ty of work for two willing girls, but we found we were wrong.
It was $4 a week in a bakery or ease and plenty with disgrace.
What can I do now? Go back to the bakery? I guess they will
take me back."
Lewis Had Hard Time To I
Win Wife He Slew For
STOCKTON, Cal., May 29. —
That Bert O. Lewis of San Diego,
who shot and killed Mr. and Mrs.
C. H. Toliver there, married Mrs.
Lewis, whose affections are sup
posed to be at the bottom of the
tragedy, after a romantic searcti
of five years, is the statement
made today by Prank Buckalew,
general secretary »t the Y. M. C.
A., here.
Buckalew knew Lewis well and
says he saw him last in Stockton
ten days ago. He says Lewis
told him that he first met Mrs.
Lewis in New York, where he was
a boxer. Her parents objected to
their keeping-company. She was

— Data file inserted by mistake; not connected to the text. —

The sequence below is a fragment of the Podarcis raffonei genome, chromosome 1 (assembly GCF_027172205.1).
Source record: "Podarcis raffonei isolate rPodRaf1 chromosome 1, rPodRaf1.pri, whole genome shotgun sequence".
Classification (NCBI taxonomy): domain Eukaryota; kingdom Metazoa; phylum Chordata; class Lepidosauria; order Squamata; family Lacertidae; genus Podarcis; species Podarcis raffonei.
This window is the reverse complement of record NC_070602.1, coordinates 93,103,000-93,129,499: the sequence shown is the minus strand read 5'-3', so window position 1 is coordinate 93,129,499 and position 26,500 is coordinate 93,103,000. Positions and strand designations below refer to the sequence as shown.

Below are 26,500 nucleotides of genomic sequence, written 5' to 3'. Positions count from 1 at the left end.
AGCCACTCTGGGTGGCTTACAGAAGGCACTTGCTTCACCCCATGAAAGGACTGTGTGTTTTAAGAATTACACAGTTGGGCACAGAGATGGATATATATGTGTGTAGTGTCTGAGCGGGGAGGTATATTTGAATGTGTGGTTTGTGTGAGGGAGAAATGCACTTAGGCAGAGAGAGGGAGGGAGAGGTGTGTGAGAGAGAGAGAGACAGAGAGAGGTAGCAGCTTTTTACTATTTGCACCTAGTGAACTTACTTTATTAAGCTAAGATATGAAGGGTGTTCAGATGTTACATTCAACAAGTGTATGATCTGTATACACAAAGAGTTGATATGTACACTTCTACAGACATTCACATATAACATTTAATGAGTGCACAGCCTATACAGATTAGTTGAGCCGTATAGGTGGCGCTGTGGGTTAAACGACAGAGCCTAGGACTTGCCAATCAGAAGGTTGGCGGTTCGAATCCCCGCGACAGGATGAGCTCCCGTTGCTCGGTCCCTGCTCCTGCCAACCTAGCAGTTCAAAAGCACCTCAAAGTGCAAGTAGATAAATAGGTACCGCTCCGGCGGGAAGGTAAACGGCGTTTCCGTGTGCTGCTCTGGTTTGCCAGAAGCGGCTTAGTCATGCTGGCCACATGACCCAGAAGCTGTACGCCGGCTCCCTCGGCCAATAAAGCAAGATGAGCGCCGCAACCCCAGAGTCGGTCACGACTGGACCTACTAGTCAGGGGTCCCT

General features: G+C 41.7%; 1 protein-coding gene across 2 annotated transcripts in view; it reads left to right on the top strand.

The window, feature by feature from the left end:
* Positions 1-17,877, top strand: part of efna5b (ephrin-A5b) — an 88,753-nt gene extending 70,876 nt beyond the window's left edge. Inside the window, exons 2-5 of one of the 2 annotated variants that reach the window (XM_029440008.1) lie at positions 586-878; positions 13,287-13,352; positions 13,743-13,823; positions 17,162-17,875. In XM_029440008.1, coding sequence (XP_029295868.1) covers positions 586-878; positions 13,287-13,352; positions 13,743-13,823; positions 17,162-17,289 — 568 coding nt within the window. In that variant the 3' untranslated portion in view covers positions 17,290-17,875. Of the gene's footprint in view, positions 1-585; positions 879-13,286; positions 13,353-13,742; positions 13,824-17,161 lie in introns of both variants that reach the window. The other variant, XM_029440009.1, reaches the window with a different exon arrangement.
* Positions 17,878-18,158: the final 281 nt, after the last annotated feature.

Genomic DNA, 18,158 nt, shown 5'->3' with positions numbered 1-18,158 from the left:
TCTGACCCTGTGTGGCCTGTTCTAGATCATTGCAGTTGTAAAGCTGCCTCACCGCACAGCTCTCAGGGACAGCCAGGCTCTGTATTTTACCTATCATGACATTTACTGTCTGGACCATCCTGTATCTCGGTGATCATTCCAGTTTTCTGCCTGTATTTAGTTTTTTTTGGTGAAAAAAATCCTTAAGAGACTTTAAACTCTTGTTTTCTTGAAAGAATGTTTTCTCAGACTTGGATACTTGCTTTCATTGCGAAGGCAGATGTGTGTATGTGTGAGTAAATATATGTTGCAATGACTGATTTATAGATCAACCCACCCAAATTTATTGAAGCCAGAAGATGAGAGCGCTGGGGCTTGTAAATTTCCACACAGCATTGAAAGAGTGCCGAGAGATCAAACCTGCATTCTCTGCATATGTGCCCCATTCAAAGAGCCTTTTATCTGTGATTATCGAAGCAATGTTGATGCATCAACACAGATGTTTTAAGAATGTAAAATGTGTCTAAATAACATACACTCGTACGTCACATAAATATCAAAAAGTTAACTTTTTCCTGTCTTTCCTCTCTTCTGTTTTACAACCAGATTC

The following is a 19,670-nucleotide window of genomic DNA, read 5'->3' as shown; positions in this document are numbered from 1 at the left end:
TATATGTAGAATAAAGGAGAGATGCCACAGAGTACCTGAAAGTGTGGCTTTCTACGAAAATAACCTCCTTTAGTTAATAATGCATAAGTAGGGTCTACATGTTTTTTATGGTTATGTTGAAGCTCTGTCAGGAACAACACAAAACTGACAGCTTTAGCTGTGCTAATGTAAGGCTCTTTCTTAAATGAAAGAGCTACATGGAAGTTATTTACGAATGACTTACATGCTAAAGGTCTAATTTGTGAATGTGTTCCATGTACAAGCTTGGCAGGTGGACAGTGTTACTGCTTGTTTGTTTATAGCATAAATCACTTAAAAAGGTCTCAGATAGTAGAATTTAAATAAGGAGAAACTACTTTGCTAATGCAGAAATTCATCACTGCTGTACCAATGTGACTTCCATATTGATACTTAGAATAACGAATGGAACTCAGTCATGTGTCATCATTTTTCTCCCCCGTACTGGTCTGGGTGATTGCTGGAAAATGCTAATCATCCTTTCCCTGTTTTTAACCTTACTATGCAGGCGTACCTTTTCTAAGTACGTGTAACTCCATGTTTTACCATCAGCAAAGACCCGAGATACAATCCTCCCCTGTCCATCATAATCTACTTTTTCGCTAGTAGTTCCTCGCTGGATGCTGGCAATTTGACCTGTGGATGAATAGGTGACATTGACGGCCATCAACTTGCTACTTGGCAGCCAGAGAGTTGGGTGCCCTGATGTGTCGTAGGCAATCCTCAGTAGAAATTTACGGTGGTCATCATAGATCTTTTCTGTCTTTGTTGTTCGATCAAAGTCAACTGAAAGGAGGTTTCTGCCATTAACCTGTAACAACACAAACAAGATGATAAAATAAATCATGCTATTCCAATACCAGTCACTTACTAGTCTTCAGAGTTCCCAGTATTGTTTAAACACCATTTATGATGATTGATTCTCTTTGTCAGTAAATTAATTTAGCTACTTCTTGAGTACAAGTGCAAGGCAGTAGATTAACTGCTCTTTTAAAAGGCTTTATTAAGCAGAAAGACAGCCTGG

a Swedish girl and the parents
wished her to return to her na
tive land and marry there. One
day when Lewis came the «lrl
had been sent away .by her par-
Elopers In Hiding
LAGRANDE, Ore., May 29.—
Pursued -by a pome, Miaa Clara
Norria, 17, of Elgin, Qre.. and T.
Thompson, SI, elopers, are hiding
today In the Blue Ridge moun
tains. Miss Norrlg U in men's
ents, and his long search betfftjjp]
Lewis, Buckalew said, searclli
ed in every part of the United
States and finally went to Oa»
--land, where he worked as a fight
er, waiter or anything he could
get to do. One evening he wit
invited to a Swedish friend's
house and there he saw his lost
sweetheart. They were married
two weeks .later.
Going Camping This I Summer?
y.:i A lot of people are.; Now, here are a couple of ,"tilings
ito bear In mind- that will prove profitable to you.
■_■; 'Find a : renter for your furnished home (daring your
absence.; A tenant will be a protection to your home